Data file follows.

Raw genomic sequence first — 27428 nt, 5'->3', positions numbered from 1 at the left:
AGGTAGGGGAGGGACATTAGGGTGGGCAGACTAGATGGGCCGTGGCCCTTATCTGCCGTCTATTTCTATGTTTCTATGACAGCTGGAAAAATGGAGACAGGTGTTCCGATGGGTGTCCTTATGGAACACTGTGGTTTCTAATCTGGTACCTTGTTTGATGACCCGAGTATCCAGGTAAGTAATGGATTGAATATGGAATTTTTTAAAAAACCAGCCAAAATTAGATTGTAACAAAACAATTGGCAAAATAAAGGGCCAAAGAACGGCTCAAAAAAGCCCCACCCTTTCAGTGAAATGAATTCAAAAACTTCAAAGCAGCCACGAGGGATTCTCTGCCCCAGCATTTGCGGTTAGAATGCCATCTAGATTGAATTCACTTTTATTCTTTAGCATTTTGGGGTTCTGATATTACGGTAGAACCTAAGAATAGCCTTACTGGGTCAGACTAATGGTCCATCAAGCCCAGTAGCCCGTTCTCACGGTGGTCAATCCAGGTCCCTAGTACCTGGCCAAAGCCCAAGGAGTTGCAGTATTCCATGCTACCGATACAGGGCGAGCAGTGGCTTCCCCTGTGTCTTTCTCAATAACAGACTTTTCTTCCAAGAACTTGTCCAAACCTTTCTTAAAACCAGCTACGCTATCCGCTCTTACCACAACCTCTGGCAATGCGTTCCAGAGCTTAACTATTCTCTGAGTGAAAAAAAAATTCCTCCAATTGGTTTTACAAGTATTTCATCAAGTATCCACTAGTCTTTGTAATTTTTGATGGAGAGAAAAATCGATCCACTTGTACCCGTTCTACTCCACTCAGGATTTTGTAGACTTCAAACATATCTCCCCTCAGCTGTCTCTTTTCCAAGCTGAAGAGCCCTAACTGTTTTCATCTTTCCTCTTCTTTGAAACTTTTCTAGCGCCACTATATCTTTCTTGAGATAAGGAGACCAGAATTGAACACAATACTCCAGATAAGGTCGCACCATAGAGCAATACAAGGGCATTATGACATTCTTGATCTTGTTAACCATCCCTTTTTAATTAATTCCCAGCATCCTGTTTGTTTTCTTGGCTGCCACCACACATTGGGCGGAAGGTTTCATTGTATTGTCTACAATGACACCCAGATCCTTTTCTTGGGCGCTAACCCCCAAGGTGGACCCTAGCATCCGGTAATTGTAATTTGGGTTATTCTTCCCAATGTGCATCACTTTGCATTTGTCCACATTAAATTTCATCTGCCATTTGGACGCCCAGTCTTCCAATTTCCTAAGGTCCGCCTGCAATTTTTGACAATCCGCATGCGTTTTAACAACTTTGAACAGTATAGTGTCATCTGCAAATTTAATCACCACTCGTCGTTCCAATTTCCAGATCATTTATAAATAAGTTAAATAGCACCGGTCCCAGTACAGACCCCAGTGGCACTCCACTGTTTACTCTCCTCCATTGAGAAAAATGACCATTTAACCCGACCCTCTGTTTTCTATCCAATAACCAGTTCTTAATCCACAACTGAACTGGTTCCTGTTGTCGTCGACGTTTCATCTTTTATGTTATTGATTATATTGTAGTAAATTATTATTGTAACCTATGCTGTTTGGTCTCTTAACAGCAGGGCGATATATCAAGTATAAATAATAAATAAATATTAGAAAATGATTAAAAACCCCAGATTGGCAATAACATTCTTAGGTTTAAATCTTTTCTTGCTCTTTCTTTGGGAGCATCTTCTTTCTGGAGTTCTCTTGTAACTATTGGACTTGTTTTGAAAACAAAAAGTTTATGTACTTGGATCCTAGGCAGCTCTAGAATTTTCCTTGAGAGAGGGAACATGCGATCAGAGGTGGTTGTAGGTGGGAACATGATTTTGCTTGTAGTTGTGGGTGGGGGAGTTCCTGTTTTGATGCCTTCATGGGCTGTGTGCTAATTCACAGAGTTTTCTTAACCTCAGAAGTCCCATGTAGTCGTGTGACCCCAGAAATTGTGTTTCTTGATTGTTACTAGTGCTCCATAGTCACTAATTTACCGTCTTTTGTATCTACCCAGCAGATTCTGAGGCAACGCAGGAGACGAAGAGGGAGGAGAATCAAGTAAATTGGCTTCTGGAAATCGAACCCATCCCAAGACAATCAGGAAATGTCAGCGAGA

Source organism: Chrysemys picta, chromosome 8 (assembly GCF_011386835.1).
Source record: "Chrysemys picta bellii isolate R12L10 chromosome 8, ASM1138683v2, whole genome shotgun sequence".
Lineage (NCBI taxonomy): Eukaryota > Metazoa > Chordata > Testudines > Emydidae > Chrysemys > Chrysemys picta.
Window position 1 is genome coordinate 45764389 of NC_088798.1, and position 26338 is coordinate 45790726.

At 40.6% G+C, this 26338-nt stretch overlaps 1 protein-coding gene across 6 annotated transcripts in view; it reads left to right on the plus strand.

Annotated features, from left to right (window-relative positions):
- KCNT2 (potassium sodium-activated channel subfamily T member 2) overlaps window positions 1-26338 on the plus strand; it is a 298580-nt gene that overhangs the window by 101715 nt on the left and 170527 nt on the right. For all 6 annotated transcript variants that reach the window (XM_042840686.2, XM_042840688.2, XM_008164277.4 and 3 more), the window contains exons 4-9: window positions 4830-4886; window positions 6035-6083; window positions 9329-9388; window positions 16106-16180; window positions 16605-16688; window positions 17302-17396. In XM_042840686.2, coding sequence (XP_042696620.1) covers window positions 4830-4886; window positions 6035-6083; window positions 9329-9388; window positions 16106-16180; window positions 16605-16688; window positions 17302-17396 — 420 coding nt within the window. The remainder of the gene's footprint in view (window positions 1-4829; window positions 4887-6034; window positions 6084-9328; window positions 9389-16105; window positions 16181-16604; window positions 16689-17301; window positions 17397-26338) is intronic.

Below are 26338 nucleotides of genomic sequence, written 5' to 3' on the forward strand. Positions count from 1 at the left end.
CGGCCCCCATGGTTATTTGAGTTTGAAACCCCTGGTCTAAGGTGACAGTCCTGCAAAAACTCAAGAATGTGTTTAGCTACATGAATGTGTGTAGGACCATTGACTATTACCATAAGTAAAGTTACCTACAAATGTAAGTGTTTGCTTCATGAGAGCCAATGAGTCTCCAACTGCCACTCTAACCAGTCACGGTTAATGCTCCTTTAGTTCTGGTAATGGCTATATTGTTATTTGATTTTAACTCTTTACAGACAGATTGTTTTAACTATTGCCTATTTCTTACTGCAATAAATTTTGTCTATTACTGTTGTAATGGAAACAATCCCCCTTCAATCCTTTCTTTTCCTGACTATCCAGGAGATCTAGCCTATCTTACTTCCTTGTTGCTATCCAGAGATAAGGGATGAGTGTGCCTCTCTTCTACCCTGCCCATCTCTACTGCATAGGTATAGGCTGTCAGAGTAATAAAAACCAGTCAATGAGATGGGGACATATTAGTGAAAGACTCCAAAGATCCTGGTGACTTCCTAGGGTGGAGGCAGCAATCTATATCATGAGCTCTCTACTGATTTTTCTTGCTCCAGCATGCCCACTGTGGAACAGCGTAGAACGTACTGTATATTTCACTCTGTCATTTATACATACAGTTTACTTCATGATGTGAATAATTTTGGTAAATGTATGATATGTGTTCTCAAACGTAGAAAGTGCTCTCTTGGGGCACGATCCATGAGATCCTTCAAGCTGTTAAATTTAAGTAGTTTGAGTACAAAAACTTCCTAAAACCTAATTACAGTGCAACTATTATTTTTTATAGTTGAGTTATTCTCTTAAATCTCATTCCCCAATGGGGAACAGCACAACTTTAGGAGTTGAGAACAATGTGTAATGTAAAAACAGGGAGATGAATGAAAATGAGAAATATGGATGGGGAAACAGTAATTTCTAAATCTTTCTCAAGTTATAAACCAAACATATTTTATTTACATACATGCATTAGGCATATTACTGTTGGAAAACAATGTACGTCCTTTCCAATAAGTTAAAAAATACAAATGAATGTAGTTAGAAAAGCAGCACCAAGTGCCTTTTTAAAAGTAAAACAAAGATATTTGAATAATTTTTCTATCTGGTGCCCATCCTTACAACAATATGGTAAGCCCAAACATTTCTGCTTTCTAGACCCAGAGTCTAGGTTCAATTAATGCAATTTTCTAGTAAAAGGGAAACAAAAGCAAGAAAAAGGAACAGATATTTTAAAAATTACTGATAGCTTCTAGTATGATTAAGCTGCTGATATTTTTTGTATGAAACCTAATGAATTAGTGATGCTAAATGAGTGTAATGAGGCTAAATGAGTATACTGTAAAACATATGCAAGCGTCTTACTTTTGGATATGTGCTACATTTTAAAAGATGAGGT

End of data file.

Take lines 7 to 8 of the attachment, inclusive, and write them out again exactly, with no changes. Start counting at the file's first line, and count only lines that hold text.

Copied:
At 40.6% G+C, this 26338-nt stretch overlaps 1 protein-coding gene across 6 annotated transcripts in view; it reads left to right on the plus strand.

Annotated features, from left to right (window-relative positions):